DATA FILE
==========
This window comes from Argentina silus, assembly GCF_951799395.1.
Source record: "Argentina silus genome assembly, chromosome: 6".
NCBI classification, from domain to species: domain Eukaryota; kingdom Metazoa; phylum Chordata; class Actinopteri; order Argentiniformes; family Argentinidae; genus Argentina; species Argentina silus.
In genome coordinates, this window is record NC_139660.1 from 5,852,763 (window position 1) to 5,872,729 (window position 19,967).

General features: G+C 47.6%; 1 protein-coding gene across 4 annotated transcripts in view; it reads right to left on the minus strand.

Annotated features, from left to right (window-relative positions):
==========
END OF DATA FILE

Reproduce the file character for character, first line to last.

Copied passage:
This window comes from Argentina silus, assembly GCF_951799395.1.
Source record: "Argentina silus genome assembly, chromosome: 6".
NCBI classification, from domain to species: domain Eukaryota; kingdom Metazoa; phylum Chordata; class Actinopteri; order Argentiniformes; family Argentinidae; genus Argentina; species Argentina silus.
In genome coordinates, this window is record NC_139660.1 from 5,852,763 (window position 1) to 5,872,729 (window position 19,967).

General features: G+C 47.6%; 1 protein-coding gene across 4 annotated transcripts in view; it reads right to left on the minus strand.

Annotated features, from left to right (window-relative positions):